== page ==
Video wifey Watch Porn Movies Sext exchange. Questions and Answers. Remove Excerpt. Removing question excerpt is a premium feature. What muscle Originates: What muscle Originates on the Zygomatic Arch Inserts on the lateral surface of the mandible? What muscle Originates on the Sphenoid Bone and Inserts on the anterior surface of the mandible condyle? What muscle Originates on the Fascia in the Upper Chest and Inserts on the Lower border of the mandible and the skin around the mouth? What muscle Originates on the Temporal Bone and Inserts on the Coronoid process and anterior ramus of mandible? Intercostal Muscles. The external intercostals are located laterally on the sides of the body. The internal intercostals are located medially near the sternum. The innermost intercostals are located deep to both the internal and external intercostals. Its openings include the anal canal and urethra, and the vagina in women. The levator ani is considered the most important muscle of the pelvic floor because it supports the pelvic viscera. This muscle also creates skeletal muscle sphincters at the urethra and anus. Muscles of the Pelvic Floor. The pelvic floor muscles support the pelvic organs, resist intra-abdominal pressure, and work as sphincters for the urethra, rectum, and vagina. The perineum is also divided into superficial and deep layers with some of the muscles common to men and women Figure 6. Figure 5. Muscles of the Perineum. The perineum muscles play roles in urination in both sexes, ejaculation in men, and vaginal contraction in women. Muscles of the Perineum Common to Men and Women. Made of skin, fascia, and four pairs of muscle, the anterior abdominal wall protects the organs located in the abdomen and moves the vertebral column. These muscles include the rectus abdominis, which extends through the entire length of the trunk, the external oblique, the internal oblique, and the transversus abdominus. The quadratus lumborum forms the posterior abdominal wall. The muscles of the thorax play a large role in breathing, especially the dome-shaped diaphragm. When it contracts and flattens, the volume inside the pleural cavities increases, which decreases the pressure within them. As a result, air will flow into the lungs. The external and internal intercostal muscles span the space between the ribs and help change the shape of the rib cage and the volume-pressure ratio inside the pleural cavities during inspiration and expiration. Describe the fascicle arrangement in the muscles of the abdominal wall. How do they relate to each other? Muscles of the shoulder and upper limb can be divided into four groups: The girdle creates a base from which the head of the humerus, in its ball-and-socket joint with the glenoid fossa of the scapula, can move the arm in multiple directions. When the rhomboids are contracted, your scapula moves medially, which can pull the shoulder and upper limb posteriorly. Muscles That Position the Pectoral Girdle. The muscles that stabilize the pectoral girdle make it a steady base on which other muscles can move the arm. Note that the pectoralis major and deltoid, which move the humerus, are cut here to show the deeper positioning muscles. The two axial muscles are the pectoralis major and the latissimus dorsi. Muscles That Move the Humerus. The muscles that move the humerus inferiorly generally originate from middle or lower back e. The rest of the shoulder muscles originate on the scapula and help to move the arm. Although the shoulder joint allows a great deal of freedom of movement due to the shallow glenoid cavity it is extremely vulnerable to downward dislocation. When baseball pitchers undergo shoulder surgery it is usually on the rotator cuff, which becomes pinched and inflamed, and may tear away from the bone due to the repetitive motion of bringing the arm overhead to throw a fast pitch. The forearm, made of the radius and ulna bones, has four main types of action at the hinge of the elbow joint: When the forearm faces anteriorly, it is supinated. When the forearm faces posteriorly, it is pronated. The forearm flexors include the biceps brachii, brachialis, and brachioradialis. The biceps brachii, brachialis, and brachioradialis flex the forearm. Muscles That Move the Forearm. The muscles originating in the upper arm flex, extend, pronate, and supinate the forearm. The muscles originating in the forearm move the wrists, hands, and fingers. Wrist, hand, and finger movements are facilitated by two groups of muscles. The palm is the origin of the intrinsic muscles of the hand. These make up the bulk of the forearm. However, repetitive movement with poor ergonomics can irritate the tendons of these muscles as they slide back and forth with the carpal tunnel of the anterior wrist and pinch the median nerve, which also travels through the tunnel, causing Carpal Tunnel Syndrome. The tendons of the forearm muscles attach to the wrist and extend into the hand. These muscles allow your fingers to make precise movements for actions, such as typing or writing. These muscles are divided into three groups. The movements of the thumb play an integral role in most precise movements of the hand. Intrinsic Muscles of the Hand. The intrinsic muscles of the hand both originate and insert within the hand. These muscles provide the fine motor control of the fingers by flexing, extending, abducting, and adducting the more distal finger and thumb segments. The clavicle and scapula make up the pectoral girdle, which provides a stable origin for the muscles that move the humerus. The muscles that position and stabilize the pectoral girdle are located on the thorax. The anterior thoracic muscles are the subclavius, pectoralis minor, and the serratus anterior. The posterior thoracic muscles are the trapezius, levator scapulae, rhomboid major, and rhomboid minor. Nine muscles cross the shoulder joint to move the humerus. The ones that originate on the axial skeleton are the pectoralis major and the latissimus dorsi. The deltoid, subscapularis, supraspinatus, infraspinatus, teres major, teres minor, and coracobrachialis originate on the scapula. The extensors are the triceps brachii and anconeus. The pronators are the pronator teres and the pronator quadratus. The supinator is the only one that turns the forearm anteriorly. The extrinsic muscles of the hands originate along the forearm and insert into the hand in order to facilitate crude movements of the wrists, hands, and fingers. The superficial anterior compartment of the forearm produces flexion. These muscles are the flexor carpi radialis, palmaris longus, flexor carpi ulnaris, and the flexor digitorum superficialis. The deep anterior compartment produces flexion as well. These are the flexor pollicis longus and the flexor digitorum profundus. The rest of the compartments produce extension. The extensor carpi radialis longus, extensor carpi radialis brevis, extensor digitorum, extensor digiti minimi, and extensor carpi ulnaris are the muscles found in the superficial posterior compartment. The deep posterior compartment includes the abductor longus, extensor pollicis brevis, extensor pollicis longus, and the extensor indicis. Finally, the intrinsic muscles of the hands allow our fingers to make precise movements, such as typing and writing. They both originate and insert within the hand. The thenar muscles, which are located on the lateral part of the palm, are the abductor pollicis brevis, opponens pollicis, flexor pollicis brevis, and adductor pollicis. The hypothenar muscles, which are located on the medial part of the palm, are the abductor digiti minimi, flexor digiti minimi brevis, and opponens digiti minimi. The intermediate muscles, located in the middle of the palm, are the lumbricals, palmar interossei, and dorsal interossei. Comparatively, there is much more movement at the pectoral girdle than at the pelvic girdle. There is very little movement of the pelvic girdle because of its connection with the sacrum at the base of the axial skeleton and because the deep acetabulum provides a stable point of articulation with the head of the femur. If the center of gravity were not to remain fixed, standing up would be difficult. Most muscles that insert on the femur the thigh bone and move it, originate on the pelvic girdle. Hip and Thigh Muscles. The large and powerful muscles of the hip that move the femur generally originate on the pelvic girdle and insert into the femur. The muscles that move the lower leg typically originate on the femur and insert into the bones of the knee joint. The anterior muscles of the femur extend the lower leg but also aid in flexing the thigh. The posterior muscles of the femur flex the lower leg but also aid in extending the thigh. A combination of gluteal and thigh muscles also adduct, abduct, and rotate the thigh and lower leg. It acts as a synergist of the gluteus medius and iliopsoas in flexing and abducting the thigh. The movement of the eyeball is under the control of the extrinsic eye muscles , which originate outside the eye and insert onto the outer surface of the white of the eye. These muscles are located inside the eye socket and cannot be seen on any part of the visible eyeball Figure 3 and Table 3. If you have ever been to a doctor who held up a finger and asked you to follow it up, down, and to both sides, he or she is checking to make sure your eye muscles are acting in a coordinated pattern. In anatomical terminology, chewing is called mastication. Muscles involved in chewing must be able to exert enough pressure to bite through and then chew food before it is swallowed Figure 4 and Table 4. The masseter muscle is the main muscle used for chewing because it elevates the mandible lower jaw to close the mouth, and it is assisted by the temporalis muscle, which retracts the mandible. You can feel the temporalis move by putting your fingers to your temple as you chew. Although the masseter and temporalis are responsible for elevating and closing the jaw to break food into digestible pieces, the medial pterygoid and lateral pterygoid muscles provide assistance in chewing and moving food within the mouth. Although the tongue is obviously important for tasting food, it is also necessary for mastication, deglutition swallowing , and speech Figure 5 and Figure 6. Because it is so moveable, the tongue facilitates complex speech patterns and sounds. Tongue muscles can be extrinsic or intrinsic. Extrinsic tongue muscles insert into the tongue from outside origins, and the intrinsic tongue muscles insert into the tongue from origins within it. The extrinsic muscles move the whole tongue in different directions, whereas the intrinsic muscles allow the tongue to change its shape such as, curling the tongue in a loop or flattening it. The styloglossus originates on the styloid bone, and allows upward and backward motion. The palatoglossus originates on the soft palate to elevate the back of the tongue, and the hyoglossus originates on the hyoid bone to move the tongue downward and flatten it. Anesthesia and the Tongue Muscles Before surgery, a patient must be made ready for general anesthesia. Among the muscles affected during general anesthesia are those that are necessary for breathing and moving the tongue. Under anesthesia, the tongue can relax and partially or fully block the airway, and the muscles of respiration may not move the diaphragm or chest wall. To avoid possible complications, the safest procedure to use on a patient is called endotracheal intubation. Post-surgery, the anesthesiologist gradually changes the mixture of the gases that keep the patient unconscious, and when the muscles of respiration begin to function, the tube is removed. It still takes about 30 minutes for a patient to wake up, and for breathing muscles to regain control of respiration. After surgery, most people have a sore or scratchy throat for a few days. The muscles of the anterior neck assist in deglutition swallowing and speech by controlling the positions of the larynx voice box , and the hyoid bone, a horseshoe-shaped bone that functions as a solid foundation on which the tongue can move. The muscles of the neck are categorized according to their position relative to the hyoid bone Figure 7. Suprahyoid muscles are superior to it, and the infrahyoid muscles are located inferiorly. The suprahyoid muscles raise the hyoid bone, the floor of the mouth, and the larynx during deglutition. These include the digastric muscle, which has anterior and posterior bellies that work to elevate the hyoid bone and larynx when one swallows; it also depresses the mandible. The stylohyoid muscle moves the hyoid bone posteriorly, elevating the larynx, and the mylohyoid muscle lifts it and helps press the tongue to the top of the mouth. The geniohyoid depresses the mandible in addition to raising and pulling the hyoid bone anteriorly. The facial muscles include: The platysma is supplied by the facial nerve. Although it is mostly in the neck and can be grouped with the neck muscles by location, it can be considered a muscle of facial expression due to its common nerve supply. The stylohyoid muscle , stapedius and posterior belly of the digastric muscle are also supplied by the facial nerve, but are not considered muscles of facial expression. An inability to form facial expressions on one side of the face may be the first sign of damage to the nerve of these muscles. Damage to the facial nerve results in facial paralysis of the muscles of facial expression on the involved side. Paralysis is the loss of voluntary muscle action; the facial nerve has become damaged permanently or temporarily. This damage can occur with a stroke , Bell palsy , or parotid salivary gland cancer malignant neoplasm because the facial nerve travels through the gland. The parotid gland can also be damaged permanently by surgery or temporarily by trauma. From Wikipedia, the free encyclopedia. Facial muscles Head..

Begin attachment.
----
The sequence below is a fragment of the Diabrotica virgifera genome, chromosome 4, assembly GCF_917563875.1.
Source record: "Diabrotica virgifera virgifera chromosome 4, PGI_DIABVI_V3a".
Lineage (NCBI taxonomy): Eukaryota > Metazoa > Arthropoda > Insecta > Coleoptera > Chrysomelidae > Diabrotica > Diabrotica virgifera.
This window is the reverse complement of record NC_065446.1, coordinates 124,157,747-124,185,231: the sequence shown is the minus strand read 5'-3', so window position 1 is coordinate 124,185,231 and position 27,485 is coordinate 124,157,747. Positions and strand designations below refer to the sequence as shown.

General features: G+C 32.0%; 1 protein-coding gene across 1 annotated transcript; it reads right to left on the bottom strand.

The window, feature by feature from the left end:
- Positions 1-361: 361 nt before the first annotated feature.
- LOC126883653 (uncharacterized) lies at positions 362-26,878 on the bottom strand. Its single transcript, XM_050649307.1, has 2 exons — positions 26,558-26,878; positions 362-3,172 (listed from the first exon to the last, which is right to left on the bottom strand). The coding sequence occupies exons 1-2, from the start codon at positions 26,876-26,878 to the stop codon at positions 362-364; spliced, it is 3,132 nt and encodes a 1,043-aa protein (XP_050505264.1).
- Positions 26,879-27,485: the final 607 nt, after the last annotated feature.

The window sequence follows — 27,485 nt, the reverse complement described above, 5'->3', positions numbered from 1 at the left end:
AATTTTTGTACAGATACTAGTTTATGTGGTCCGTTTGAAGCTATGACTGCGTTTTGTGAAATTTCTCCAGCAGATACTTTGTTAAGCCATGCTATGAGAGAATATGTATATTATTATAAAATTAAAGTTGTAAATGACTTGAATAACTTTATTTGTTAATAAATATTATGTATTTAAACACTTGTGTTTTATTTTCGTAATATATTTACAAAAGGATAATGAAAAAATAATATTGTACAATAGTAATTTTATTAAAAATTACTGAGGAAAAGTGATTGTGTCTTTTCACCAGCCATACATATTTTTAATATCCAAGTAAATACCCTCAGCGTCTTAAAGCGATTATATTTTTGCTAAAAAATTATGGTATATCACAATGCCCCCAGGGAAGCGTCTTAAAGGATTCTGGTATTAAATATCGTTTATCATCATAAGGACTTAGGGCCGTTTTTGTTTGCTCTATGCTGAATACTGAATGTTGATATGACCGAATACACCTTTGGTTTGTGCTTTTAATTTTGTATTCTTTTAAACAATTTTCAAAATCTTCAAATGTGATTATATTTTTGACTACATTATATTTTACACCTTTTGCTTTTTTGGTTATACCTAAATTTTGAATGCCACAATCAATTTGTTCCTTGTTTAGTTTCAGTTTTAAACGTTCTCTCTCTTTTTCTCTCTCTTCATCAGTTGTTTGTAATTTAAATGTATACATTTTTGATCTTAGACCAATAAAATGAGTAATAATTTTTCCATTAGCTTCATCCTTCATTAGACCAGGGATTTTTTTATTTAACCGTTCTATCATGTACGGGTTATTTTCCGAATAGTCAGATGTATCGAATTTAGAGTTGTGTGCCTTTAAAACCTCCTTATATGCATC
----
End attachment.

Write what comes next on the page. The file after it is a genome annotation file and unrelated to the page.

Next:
The spinalis group includes the Origin and insertion of facial muscles capitis, the spinalis cervicis, and the spinalis thoracis. The transversospinales include the semispinalis capitis, semispinalis cervicis, semispinalis thoracis, multifidus, and rotatores.